5. Conclusion

A pragmatic research philosophy was followed with the aim to solve a real-life business problem by designing a SCM model by making use of a potato packing facility as a case study example. We collected data by means of observations to gain a comprehensive understanding of the whole packaging process - from the moment the produce is harvested until it leaves the premises for its intended destination. Semi-structured interviews were conducted to collect additional data to determine the significance of and urgency for a new customised SCM system, to determine the appropriateness of the proposed SCM techniques, and to obtain practical operational examples.

In the study, the whole packaging process was observed and documented. We conclude that the need for a new customised SCM system is significant and urgent. We further conclude that all of the proposed SCM techniques are appropriate, except target costing. The structured model illustrates the following techniques: BPR, ABM, Kaizen costing, and TQM.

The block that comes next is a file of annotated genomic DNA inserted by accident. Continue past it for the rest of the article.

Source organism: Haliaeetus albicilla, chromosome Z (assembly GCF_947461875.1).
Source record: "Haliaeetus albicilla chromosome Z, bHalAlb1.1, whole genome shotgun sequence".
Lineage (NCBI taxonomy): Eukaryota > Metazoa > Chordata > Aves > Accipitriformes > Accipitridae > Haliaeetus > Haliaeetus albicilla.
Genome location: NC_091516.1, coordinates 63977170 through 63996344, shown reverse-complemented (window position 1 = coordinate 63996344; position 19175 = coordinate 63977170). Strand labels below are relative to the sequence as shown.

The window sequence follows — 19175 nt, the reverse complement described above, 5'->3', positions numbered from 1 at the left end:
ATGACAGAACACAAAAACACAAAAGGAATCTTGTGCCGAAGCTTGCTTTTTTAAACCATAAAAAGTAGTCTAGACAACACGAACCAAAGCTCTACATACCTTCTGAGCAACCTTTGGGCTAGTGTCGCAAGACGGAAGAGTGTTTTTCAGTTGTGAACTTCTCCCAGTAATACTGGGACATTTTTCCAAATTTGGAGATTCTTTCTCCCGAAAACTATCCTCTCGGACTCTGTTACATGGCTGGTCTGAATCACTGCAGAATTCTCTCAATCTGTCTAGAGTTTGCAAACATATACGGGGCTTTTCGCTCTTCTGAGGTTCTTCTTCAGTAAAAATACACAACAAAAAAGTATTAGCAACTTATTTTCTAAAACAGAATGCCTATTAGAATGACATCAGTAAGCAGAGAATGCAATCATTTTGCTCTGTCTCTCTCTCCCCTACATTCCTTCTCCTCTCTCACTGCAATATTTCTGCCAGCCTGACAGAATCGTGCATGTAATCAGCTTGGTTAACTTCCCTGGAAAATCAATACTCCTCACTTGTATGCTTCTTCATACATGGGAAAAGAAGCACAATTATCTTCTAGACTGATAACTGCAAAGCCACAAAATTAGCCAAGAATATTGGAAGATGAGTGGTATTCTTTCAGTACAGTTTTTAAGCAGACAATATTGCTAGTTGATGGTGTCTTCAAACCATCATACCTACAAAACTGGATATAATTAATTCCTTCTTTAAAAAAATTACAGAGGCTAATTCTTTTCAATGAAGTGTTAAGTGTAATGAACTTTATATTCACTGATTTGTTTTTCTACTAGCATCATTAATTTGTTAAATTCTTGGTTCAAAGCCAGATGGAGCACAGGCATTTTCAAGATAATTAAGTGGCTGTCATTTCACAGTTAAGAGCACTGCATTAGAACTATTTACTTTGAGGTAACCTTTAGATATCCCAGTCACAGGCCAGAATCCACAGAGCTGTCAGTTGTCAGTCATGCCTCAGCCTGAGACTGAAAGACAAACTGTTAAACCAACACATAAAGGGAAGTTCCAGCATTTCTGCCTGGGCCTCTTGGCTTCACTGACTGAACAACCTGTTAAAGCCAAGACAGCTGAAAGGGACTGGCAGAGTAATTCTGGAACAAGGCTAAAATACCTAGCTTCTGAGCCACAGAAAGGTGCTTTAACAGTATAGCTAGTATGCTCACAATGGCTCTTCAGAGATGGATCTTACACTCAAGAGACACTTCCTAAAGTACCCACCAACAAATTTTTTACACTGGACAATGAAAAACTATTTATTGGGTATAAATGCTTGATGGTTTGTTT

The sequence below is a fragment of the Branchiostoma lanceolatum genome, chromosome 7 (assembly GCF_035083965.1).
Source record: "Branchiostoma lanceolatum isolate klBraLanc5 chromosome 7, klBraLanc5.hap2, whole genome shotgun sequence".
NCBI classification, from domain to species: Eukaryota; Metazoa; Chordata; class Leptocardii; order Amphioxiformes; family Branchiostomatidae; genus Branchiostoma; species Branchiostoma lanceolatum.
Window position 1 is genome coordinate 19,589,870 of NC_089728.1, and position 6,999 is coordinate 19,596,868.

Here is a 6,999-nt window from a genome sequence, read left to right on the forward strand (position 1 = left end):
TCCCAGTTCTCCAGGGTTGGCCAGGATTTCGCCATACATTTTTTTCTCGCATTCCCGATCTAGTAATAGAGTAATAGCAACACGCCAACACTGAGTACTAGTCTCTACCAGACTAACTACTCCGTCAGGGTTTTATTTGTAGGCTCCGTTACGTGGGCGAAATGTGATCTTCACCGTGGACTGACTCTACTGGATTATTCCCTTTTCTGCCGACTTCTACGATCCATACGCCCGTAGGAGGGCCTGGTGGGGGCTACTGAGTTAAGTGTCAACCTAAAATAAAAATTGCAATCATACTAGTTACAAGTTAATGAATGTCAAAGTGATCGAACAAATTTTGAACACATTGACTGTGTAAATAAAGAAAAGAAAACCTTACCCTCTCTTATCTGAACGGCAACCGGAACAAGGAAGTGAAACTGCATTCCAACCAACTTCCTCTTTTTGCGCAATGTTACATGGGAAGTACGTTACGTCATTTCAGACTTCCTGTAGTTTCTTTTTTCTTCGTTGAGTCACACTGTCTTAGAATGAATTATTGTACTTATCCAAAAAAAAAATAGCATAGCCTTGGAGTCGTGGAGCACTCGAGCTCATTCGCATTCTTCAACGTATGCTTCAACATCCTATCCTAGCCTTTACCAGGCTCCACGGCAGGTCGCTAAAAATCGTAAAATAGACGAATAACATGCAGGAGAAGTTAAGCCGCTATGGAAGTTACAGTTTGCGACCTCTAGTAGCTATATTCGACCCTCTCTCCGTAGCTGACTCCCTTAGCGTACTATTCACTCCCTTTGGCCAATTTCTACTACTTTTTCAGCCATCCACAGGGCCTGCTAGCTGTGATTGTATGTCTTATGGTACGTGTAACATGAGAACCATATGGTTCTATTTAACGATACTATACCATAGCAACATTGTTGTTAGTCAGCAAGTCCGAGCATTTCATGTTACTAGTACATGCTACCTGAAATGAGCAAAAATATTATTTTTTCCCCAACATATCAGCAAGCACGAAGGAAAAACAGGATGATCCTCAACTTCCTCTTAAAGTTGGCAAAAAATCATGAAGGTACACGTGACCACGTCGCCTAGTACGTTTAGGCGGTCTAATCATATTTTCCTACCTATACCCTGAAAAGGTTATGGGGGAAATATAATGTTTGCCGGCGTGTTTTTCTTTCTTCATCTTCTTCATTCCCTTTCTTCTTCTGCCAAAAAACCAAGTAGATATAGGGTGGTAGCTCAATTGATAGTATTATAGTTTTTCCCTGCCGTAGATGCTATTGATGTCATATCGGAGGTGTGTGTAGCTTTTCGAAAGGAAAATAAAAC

The developed model was customised for the case study entity. However, the findings of the study could also be helpful to organisations that manufacture, process, or pack various products to inform management decision making. Nevertheless, this case study’s inductive reasoning approach did not attempt to generalisation its findings. Nevertheless, the value of this study and its findings lies in the likelihood of transferability - the process followed to develop a new customised SCM model could be replicated. It is, therefore, implied that the research process that was followed to solve the business problem may serve as an example for future studies, where researchers could use this study as a foundation.